Even though Jim Cramer's trades are not long-term recommendations, his picks can be a very useful barometer of investor and media attitudes. Contrarians can use his picks as an indicator of current market sentiment to selectively counter.
Of Cramer's 64 buy and sell stock opinions recently issued on CNBC's Mad Money (three shows between 1.16.2011 to 1.20.2011), buy calls for Chipotle Mexican Grill (CMG), Panera Bread (PNRA), Whole Foods Market (WFM) and American Tower (AMT) do not make sense on a valuation basis:
Market Cap ($Millions)
The price-to-earnings, price-to-book, and price-to-sales valuation multiples are high for each of these stocks. In addition, insiders are selling more shares of CMG, WFM and AMT than they are buying. Thus, from a static valuation perspective, these are clearly unattractive stocks.
What's more, these stocks seem overvalued even after incorporating high growth projections.
What could an investor expect from these picks? Total returns over a 3-year holding period for each of these stocks. (I use a 3-year holding period since above-average growth estimates are not reliable further out.) Giving these buy recommendations the benefit of the doubt, each stock is assumed to be sold at a generous growth stock price to earnings multiple of 17 and the maximum of historical and analyst estimate values for earnings growth are assumed. These assumptions are used to project an annualized total return over the next 3 years and a terminal price to earnings ratios, that is, price paid today divided by earnings at the end of the holding period for each stock:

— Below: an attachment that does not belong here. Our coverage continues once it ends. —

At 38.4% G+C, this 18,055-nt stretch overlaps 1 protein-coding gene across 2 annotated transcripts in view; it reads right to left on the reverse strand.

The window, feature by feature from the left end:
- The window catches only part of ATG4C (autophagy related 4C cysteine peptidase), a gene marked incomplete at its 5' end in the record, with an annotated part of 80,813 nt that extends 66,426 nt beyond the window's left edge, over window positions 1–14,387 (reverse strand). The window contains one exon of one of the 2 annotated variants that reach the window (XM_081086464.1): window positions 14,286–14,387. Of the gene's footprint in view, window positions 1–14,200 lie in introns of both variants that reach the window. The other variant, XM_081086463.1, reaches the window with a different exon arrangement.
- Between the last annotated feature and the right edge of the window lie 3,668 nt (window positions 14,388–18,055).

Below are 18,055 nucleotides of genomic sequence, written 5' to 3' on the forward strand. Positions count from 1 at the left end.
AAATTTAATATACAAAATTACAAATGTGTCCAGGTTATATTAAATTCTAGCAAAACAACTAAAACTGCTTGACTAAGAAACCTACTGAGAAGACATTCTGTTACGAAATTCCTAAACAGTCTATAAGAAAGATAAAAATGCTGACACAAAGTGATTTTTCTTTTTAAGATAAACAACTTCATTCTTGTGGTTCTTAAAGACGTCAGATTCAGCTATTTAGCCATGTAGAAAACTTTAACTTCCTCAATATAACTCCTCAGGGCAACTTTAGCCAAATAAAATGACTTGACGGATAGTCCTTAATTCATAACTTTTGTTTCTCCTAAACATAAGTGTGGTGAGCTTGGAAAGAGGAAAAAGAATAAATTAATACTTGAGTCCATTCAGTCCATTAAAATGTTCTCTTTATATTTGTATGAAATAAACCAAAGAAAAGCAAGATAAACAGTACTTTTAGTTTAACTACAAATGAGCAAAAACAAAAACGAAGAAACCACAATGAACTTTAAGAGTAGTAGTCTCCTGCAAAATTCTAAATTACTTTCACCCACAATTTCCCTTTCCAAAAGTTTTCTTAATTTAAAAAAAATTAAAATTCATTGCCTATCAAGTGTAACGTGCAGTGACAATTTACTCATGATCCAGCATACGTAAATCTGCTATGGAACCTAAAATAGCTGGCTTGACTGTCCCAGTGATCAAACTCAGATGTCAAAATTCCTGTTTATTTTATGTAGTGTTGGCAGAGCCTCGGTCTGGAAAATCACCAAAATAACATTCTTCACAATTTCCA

3 Years Growth
Even when incorporating fantastic earnings growth, these stocks are just too expensive.
These projected returns flip the script on these four buy calls. They ignore stories and current sentiment, and use valuation and math to demonstrate how buying expensive stocks can cost investors dearly.
Bear in mind that challenging the consensus requires guts of steel. Contrarians have to shut out the allure of stories, interviews in the financial media and other distractions in order to focus on valuation. This is quite difficult.
Disclaimer: This article was written to provide investor information and education, and should not be construed as a guarantee or investment advice. I have no idea what your individual risk, time-horizon, and tax circumstances are: please seek the personal advice of a financial planner. This article uses third-party data and may contain approximations and errors. Please check estimates and data for yourself before investing. I repeat: this research does NOT constitute a guarantee.